All posts by Marie Engen

The pitfalls of naming your children co-executors

I was named executor on both my father- and mother-in-law’s wills. I had copies of the wills and other documentation I might need. So, imagine my surprise when I just recently found out that I am a co-executor on my own parents’ wills. These wills were prepared in 1992 and I was thinking: “When were you planning on springing this information on me?”

My brother and I are joint executors. You can name more than one person to serve as executor and a lot of people appoint their adult children as co-executors. The primary reasons are they want to treat their children fairly, and they don’t want to hurt any of their children’s feelings. By making sure they are all included in the administration process it can help share the burden.

Related: So you’ve been asked to be an executor

These are perfectly valid reasons. It can be a good idea: or a terrible idea.

Drawbacks of naming co-executors 

It is understandable that parents wouldn’t want to appear to play favourites in naming their executor. Continue Reading…

Banks behaving badly

The media has been all abuzz lately about the Big-5 Banks and the shady practices they are using to dupe unsuspecting customers. I was approached twice by CBC for an interview which I declined both times. The reason? First of all, the mere thought of appearing on live national TV gives me a full-blown panic attack. And, secondly, I don’t really agree with the media’s strong irascible outrage the GoPublic admissions have provoked.

Related: Banking on a high pressure sales culture

This is my opinion based on being a former bank employee and a current customer.

A little bit of history

When I first started working in the banking industry, the business was only transactional. Customers came into the bank to cash their cheques, withdraw cash, pay some bills. Maybe they wanted to buy a GIC or take out a loan. There was limited choice available at the time. Customers went into the bank for a reason and came back out with what they wanted – not unlike going to Wal-Mart for a pack of socks or Safeway for a loaf of bread.

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Estate Planning For Couples: You Can’t Take It With You

According to an Ipsos Reid poll commissioned by the CIBC, only 30% of Canadians have a formal estate plan in place. The reasons for not having one vary – some people think they are too young, or don’t have enough assets. Some believe that their belongings will automatically go to their spouse. Many couples think they have lots of time, and some just don’t want to deal with it.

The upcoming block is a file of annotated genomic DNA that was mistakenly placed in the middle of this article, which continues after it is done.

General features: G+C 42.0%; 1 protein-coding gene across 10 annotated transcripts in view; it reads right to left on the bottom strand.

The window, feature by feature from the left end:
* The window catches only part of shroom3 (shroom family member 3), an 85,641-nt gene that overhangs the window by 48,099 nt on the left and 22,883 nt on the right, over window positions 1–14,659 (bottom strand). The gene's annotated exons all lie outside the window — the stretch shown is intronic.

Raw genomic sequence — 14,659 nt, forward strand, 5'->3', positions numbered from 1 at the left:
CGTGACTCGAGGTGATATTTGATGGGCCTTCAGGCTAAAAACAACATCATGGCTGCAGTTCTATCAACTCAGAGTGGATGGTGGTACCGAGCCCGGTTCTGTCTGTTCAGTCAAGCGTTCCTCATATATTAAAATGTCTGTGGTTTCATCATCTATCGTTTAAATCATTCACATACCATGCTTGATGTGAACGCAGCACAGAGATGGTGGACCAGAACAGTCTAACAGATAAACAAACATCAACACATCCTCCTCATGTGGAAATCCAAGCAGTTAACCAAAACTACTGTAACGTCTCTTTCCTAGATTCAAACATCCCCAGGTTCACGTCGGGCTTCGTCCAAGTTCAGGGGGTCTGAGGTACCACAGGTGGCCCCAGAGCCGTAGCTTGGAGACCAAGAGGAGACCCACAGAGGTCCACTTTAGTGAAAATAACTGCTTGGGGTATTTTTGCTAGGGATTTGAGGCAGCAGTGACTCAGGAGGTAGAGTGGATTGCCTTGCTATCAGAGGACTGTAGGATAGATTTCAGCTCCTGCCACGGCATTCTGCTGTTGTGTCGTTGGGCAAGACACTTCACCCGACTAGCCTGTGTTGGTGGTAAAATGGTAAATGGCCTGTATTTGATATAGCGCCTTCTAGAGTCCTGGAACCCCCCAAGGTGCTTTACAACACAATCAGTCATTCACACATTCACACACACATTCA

Everyone needs to plan for the inevitable.

Estate planning is for your loved ones and for your own peace of mind. It means arranging how you leave your money and property when you die and it must follow the laws of the province you live in (or where the property exists).

Estate planning involves:

  • writing your will and naming someone to be responsible for carrying out your wishes
  • distributing assets during your lifetime as well as upon your death
  • arranging insurance to cover costs and provide for your survivors
  • specifying who will handle your affairs if you become unable to manage them yourself, and giving them direction through a power of attorney and medical directive.

Estate planning for young families

When you are raising a family, and are just starting to accumulate assets, consider these steps: Continue Reading…

Do you live next door to a Millionaire? Or is it you?

51es1dfibl-_sy344_bo1204203200_Two decades ago, Thomas Stanley and William Danko set out to interview wealthy people for their best-selling book The Millionaire Next Door. They started out in the affluent neighbourhoods on streets dotted with extravagant homes with luxury vehicles parked out front and in-ground swimming pools in the backyards.

They were shocked to find out that the people living in these homes were not wealthy at all. Many of these upscale homes had huge mortgages. The luxury cars were leased and, while the occupants had high salaries, they had very little net worth. They only seemed wealthy.

Instead, they found millionaires in modest homes in reasonably priced neighbourhoods, working and living next door to people who have a fraction of their wealth. They were living well below their means and not calling attention to themselves. They didn’t have the big-spending lifestyle most of us associate with rich people.

To be clear, for this purpose a wealthy, or high net worth, individual is described as someone who has at least $1 million in investable assets that is not inherited. These assets do not include their home or cottage.

Also not included are the ultra-high-net-worth, super wealthy individuals with a bankroll of more than $100 million who actually represent only a small minority of Canadians.

The road to riches

What can the average Canadian learn from the habits of the wealthy? Danko and Stanley found these factors common to wealthy people:

1.) They live well below their means

When I first read this book years ago I thought – what a bunch of cheapskates with their Timex watches, $50 suits, and 10-year-old Ford trucks! If I had that kind of money, I’d at least upgrade a little. I’ve known a few people who had a large amount of assets and spent hardly anything, ultimately leaving their wealth to relatives, and often distant ones at that.

I understand now that the millionaires mentioned do tend to be frugal, but they enjoy luxuries that are meaningful to them, and only once they are well on the road to security and financial freedom.

2.) They chose the right occupation

Many are small business owners or entrepreneurs, but you don’t have to own a business to get into this circle. Often they are hard-working, well-educated, middle-to-high income earners.

I’m not suggesting you choose a career primarily for the high salary. But, it’s obvious that if a person is educated and trained in some sort of profession, they will do much better than say, a cashier or shipper-receiver.

3.) They have a good marriage